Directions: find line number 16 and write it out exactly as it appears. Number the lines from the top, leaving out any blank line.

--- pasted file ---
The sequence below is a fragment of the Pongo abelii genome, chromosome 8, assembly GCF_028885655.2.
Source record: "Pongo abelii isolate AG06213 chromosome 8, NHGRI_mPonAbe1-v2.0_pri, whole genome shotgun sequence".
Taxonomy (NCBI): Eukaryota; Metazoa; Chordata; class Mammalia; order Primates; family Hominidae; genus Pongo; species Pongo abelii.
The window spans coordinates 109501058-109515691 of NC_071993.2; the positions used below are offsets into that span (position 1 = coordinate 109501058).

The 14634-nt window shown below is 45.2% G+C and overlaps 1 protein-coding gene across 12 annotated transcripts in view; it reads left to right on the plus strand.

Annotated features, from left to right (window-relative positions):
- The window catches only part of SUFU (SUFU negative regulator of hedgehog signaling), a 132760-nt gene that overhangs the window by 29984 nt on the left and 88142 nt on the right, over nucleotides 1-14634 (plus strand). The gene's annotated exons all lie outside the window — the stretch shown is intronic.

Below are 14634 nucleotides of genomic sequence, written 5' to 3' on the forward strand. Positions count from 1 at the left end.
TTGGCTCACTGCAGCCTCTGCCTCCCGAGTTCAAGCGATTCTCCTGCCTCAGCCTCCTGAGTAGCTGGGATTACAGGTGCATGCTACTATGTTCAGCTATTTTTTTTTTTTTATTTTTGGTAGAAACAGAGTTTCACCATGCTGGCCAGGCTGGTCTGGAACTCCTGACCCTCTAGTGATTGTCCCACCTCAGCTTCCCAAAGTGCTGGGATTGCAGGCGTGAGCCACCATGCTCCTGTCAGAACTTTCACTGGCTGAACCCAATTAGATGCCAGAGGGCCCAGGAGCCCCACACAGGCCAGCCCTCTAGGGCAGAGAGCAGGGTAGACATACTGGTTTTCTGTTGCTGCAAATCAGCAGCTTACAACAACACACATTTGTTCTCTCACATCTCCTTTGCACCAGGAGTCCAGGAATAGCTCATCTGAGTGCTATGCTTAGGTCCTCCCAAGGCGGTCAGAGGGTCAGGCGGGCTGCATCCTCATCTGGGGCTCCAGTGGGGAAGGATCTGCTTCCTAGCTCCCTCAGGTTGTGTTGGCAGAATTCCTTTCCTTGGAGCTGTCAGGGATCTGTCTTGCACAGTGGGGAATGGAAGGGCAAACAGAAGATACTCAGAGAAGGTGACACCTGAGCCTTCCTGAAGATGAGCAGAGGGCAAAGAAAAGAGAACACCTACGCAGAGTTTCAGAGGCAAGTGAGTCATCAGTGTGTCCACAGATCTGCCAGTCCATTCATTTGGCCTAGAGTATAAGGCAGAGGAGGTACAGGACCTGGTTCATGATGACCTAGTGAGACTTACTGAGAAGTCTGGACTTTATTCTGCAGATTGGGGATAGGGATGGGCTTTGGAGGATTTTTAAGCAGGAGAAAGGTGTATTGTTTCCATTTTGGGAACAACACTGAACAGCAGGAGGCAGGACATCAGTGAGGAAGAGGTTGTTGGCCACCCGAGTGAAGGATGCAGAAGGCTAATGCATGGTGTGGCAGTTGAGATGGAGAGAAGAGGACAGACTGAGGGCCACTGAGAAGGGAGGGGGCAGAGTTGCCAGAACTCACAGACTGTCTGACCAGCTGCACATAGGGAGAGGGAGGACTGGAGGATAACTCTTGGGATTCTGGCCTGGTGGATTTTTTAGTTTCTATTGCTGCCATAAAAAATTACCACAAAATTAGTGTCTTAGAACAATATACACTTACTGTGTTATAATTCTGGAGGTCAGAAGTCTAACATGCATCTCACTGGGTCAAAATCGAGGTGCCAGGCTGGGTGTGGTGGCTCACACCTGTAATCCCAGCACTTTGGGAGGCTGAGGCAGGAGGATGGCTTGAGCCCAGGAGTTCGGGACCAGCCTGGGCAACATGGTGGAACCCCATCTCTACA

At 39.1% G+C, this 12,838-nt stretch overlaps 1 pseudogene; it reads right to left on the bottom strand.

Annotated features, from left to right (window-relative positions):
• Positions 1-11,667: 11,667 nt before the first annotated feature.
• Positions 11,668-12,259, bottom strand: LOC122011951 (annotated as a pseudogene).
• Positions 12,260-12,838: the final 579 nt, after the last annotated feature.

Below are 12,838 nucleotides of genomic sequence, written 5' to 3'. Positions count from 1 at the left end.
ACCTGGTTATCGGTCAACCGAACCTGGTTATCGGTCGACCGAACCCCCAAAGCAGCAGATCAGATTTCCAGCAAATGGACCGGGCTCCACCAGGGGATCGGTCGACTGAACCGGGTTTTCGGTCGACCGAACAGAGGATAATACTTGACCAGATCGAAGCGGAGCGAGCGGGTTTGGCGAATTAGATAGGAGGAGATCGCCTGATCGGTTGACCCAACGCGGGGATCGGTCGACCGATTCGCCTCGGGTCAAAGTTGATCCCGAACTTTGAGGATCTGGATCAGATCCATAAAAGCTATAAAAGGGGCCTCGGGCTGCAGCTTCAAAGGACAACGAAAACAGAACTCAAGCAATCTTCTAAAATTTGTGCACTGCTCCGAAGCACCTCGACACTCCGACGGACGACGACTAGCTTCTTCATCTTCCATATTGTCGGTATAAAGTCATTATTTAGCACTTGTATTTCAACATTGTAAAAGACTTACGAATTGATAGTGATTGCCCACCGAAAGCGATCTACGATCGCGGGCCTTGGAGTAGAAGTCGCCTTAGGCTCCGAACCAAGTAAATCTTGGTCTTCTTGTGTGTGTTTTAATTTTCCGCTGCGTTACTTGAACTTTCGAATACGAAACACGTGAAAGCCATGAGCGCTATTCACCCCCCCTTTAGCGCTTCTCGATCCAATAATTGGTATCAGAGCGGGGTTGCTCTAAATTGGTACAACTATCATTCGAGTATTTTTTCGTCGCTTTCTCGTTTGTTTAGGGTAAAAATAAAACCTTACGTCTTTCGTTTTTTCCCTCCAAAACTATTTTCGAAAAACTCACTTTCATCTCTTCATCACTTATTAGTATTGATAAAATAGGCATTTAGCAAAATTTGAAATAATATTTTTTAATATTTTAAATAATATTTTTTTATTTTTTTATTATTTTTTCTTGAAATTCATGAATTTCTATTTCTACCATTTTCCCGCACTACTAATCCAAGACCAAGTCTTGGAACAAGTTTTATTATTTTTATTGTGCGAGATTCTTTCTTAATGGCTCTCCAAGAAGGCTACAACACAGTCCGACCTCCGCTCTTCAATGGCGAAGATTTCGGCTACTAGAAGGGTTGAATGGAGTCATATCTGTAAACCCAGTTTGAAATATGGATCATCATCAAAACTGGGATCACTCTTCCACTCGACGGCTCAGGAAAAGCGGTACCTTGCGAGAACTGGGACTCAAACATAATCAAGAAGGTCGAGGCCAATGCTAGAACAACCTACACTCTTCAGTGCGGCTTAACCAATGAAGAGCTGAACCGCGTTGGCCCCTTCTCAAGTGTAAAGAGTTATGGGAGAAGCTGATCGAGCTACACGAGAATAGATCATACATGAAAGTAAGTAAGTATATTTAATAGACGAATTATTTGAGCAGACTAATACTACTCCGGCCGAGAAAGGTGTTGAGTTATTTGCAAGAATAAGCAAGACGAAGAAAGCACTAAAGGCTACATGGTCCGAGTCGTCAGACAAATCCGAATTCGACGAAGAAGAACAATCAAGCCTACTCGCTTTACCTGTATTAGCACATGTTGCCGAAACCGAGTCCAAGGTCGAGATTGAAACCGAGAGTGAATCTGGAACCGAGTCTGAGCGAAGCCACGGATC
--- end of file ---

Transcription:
ACCTGGTTATCGGTCAACCGAACCTGGTTATCGGTCGACCGAACCCCCAAAGCAGCAGATCAGATTTCCAGCAAATGGACCGGGCTCCACCAGGGGATCGGTCGACTGAACCGGGTTTTCGGTCGACCGAACAGAGGATAATACTTGACCAGATCGAAGCGGAGCGAGCGGGTTTGGCGAATTAGATAGGAGGAGATCGCCTGATCGGTTGACCCAACGCGGGGATCGGTCGACCGATTCGCCTCGGGTCAAAGTTGATCCCGAACTTTGAGGATCTGGATCAGATCCATAAAAGCTATAAAAGGGGCCTCGGGCTGCAGCTTCAAAGGACAACGAAAACAGAACTCAAGCAATCTTCTAAAATTTGTGCACTGCTCCGAAGCACCTCGACACTCCGACGGACGACGACTAGCTTCTTCATCTTCCATATTGTCGGTATAAAGTCATTATTTAGCACTTGTATTTCAACATTGTAAAAGACTTACGAATTGATAGTGATTGCCCACCGAAAGCGATCTACGATCGCGGGCCTTGGAGTAGAAGTCGCCTTAGGCTCCGAACCAAGTAAATCTTGGTCTTCTTGTGTGTGTTTTAATTTTCCGCTGCGTTACTTGAACTTTCGAATACGAAACACGTGAAAGCCATGAGCGCTATTCACCCCCCCTTTAGCGCTTCTCGATCCAATAATTGGTATCAGAGCGGGGTTGCTCTAAATTGGTACAACTATCATTCGAGTATTTTTTCGTCGCTTTCTCGTTTGTTTAGGGTAAAAATAAAACCTTACGTCTTTCGTTTTTTCCCTCCAAAACTATTTTCGAAAAACTCACTTTCATCTCTTCATCACTTATTAGTATTGATAAAATAGGCATTTAGCAAAATTTGAAATAATATTTTTTAATATTTTAAATAATATTTTTTTATTTTTTTATTATTTTTTCTTGAAATTCATGAATTTCTATTTCTACCATTTTCCCGCACTACTAATCCAAGACCAAGTCTTGGAACAAGTTTTATTATTTTTATTGTGCGAGATTCTTTCTTAATGGCTCTCCAAGAAGGCTACAACACAGTCCGACCTCCGCTCTTCAATGGCGAAGATTTCGGCTACTAGAAGGGTTGAATGGAGTCATATCTGTAAACCCAGTTTGAAATATGGATCATCATCAAAACTGGGATCACTCTTCCACTCGACGGCTCAGGAAAAGCGGTACCTTGCGAGAACTGGGACTCAAACATAATCAAGAAGGTCGAGGCCAATGCTAGAACAACCTACACTCTTCAGTGCGGCTTAACCAATGAAGAGCTGAACCGCGTTGGCCCCTTCTCAAGTGTAAAGAGTTATGGGAGAAGCTGATCGAGCTACACGAGAATAGATCATACATGAAAGTAAGTAAGTATATTTAATAGACGAATTATTTGAGCAGACTAATACTACTCCGGCCGAGAAAGGTGTTGAGTTATTTGCAAGAATAAGCAAGACGAAGAAAGCACTAAAGGCTACATGGTCCGAGTCGTCAGACAAATCCGAATTCGACGAAGAAGAACAATCAAGCCTACTCGCTTTACCTGTATTAGCACATGTTGCCGAAACCGAGTCCAAGGTCGAGATTGAAACCGAGAGTGAATCTGGAACCGAGTCTGAGCGAAGCCACGGATC